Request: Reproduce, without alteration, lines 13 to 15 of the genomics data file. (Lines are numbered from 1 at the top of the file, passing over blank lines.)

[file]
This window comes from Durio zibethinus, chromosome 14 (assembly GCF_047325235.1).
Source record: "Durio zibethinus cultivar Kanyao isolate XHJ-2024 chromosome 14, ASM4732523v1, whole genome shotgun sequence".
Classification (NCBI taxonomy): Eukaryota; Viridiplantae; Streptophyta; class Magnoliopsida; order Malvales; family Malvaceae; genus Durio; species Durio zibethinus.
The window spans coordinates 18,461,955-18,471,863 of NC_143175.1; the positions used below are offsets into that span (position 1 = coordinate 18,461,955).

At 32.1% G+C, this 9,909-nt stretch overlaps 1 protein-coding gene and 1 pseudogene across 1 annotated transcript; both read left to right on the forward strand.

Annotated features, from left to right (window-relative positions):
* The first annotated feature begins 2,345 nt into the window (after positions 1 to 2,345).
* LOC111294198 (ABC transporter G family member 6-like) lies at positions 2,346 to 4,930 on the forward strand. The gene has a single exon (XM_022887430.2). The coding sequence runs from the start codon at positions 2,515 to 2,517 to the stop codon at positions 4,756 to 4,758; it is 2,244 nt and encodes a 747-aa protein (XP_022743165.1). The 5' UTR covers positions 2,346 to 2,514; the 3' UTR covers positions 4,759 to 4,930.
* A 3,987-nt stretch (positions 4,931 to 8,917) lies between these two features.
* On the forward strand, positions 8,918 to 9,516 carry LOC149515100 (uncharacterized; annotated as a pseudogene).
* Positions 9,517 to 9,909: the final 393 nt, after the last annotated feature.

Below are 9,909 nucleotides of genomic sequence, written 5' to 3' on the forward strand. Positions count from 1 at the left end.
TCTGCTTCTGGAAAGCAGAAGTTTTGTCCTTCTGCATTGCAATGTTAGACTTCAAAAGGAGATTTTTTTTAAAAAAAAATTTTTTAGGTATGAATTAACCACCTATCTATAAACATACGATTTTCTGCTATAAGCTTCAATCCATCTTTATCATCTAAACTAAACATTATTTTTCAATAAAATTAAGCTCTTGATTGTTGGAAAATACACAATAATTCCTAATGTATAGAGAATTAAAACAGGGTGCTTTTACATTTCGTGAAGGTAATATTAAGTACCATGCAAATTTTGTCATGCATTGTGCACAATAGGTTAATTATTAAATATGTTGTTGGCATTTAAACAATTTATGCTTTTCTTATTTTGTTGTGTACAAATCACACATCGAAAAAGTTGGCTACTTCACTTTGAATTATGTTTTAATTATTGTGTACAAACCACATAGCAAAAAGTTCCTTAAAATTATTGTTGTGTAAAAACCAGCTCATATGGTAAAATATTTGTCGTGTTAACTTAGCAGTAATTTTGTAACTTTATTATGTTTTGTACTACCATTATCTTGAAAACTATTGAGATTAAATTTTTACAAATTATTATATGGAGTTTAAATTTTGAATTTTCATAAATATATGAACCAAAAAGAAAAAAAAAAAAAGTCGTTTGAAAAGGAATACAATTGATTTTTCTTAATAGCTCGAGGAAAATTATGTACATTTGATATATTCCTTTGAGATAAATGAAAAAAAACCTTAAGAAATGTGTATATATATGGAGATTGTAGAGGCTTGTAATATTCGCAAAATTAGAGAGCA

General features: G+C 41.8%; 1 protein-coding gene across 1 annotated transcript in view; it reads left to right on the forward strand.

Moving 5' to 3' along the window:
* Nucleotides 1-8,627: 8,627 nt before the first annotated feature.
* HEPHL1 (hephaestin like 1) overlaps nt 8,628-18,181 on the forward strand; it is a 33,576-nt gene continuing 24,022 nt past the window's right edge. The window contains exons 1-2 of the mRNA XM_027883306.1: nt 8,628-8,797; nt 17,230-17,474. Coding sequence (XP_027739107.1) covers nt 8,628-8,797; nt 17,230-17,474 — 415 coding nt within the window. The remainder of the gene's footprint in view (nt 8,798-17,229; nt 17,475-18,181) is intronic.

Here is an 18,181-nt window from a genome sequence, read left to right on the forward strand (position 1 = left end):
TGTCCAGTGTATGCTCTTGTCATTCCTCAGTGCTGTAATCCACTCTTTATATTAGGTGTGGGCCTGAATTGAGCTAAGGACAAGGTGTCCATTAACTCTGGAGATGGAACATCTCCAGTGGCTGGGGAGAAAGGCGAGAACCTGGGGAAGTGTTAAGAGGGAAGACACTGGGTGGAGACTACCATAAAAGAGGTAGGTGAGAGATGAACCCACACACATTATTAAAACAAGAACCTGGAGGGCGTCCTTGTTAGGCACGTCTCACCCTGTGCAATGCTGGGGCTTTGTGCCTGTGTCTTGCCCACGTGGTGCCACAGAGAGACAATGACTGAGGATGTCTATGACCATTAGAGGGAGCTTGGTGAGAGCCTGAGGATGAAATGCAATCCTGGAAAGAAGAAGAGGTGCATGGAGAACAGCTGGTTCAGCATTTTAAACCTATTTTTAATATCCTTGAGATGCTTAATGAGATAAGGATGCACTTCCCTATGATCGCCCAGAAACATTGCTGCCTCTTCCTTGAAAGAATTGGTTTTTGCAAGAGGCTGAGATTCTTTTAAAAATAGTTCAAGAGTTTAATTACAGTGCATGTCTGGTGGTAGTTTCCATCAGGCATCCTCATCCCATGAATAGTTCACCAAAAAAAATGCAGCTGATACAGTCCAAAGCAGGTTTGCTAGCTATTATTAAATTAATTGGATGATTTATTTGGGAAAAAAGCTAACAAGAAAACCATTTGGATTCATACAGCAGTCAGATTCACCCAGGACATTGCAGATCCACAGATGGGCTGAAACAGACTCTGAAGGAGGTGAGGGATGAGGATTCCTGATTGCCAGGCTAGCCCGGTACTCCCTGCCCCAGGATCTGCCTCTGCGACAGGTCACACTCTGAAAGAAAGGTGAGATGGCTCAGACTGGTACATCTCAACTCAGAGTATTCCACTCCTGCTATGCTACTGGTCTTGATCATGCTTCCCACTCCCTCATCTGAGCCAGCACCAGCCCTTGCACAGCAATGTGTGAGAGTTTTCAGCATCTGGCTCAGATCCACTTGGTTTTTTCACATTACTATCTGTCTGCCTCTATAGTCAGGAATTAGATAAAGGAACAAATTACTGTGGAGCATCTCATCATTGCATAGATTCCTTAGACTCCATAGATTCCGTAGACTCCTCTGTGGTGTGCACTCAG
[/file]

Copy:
TCTGCTTCTGGAAAGCAGAAGTTTTGTCCTTCTGCATTGCAATGTTAGACTTCAAAAGGAGATTTTTTTTAAAAAAAAATTTTTTAGGTATGAATTAACCACCTATCTATAAACATACGATTTTCTGCTATAAGCTTCAATCCATCTTTATCATCTAAACTAAACATTATTTTTCAATAAAATTAAGCTCTTGATTGTTGGAAAATACACAATAATTCCTAATGTATAGAGAATTAAAACAGGGTGCTTTTACATTTCGTGAAGGTAATATTAAGTACCATGCAAATTTTGTCATGCATTGTGCACAATAGGTTAATTATTAAATATGTTGTTGGCATTTAAACAATTTATGCTTTTCTTATTTTGTTGTGTACAAATCACACATCGAAAAAGTTGGCTACTTCACTTTGAATTATGTTTTAATTATTGTGTACAAACCACATAGCAAAAAGTTCCTTAAAATTATTGTTGTGTAAAAACCAGCTCATATGGTAAAATATTTGTCGTGTTAACTTAGCAGTAATTTTGTAACTTTATTATGTTTTGTACTACCATTATCTTGAAAACTATTGAGATTAAATTTTTACAAATTATTATATGGAGTTTAAATTTTGAATTTTCATAAATATATGAACCAAAAAGAAAAAAAAAAAAAGTCGTTTGAAAAGGAATACAATTGATTTTTCTTAATAGCTCGAGGAAAATTATGTACATTTGATATATTCCTTTGAGATAAATGAAAAAAAACCTTAAGAAATGTGTATATATATGGAGATTGTAGAGGCTTGTAATATTCGCAAAATTAGAGAGCA

General features: G+C 41.8%; 1 protein-coding gene across 1 annotated transcript in view; it reads left to right on the forward strand.

Moving 5' to 3' along the window: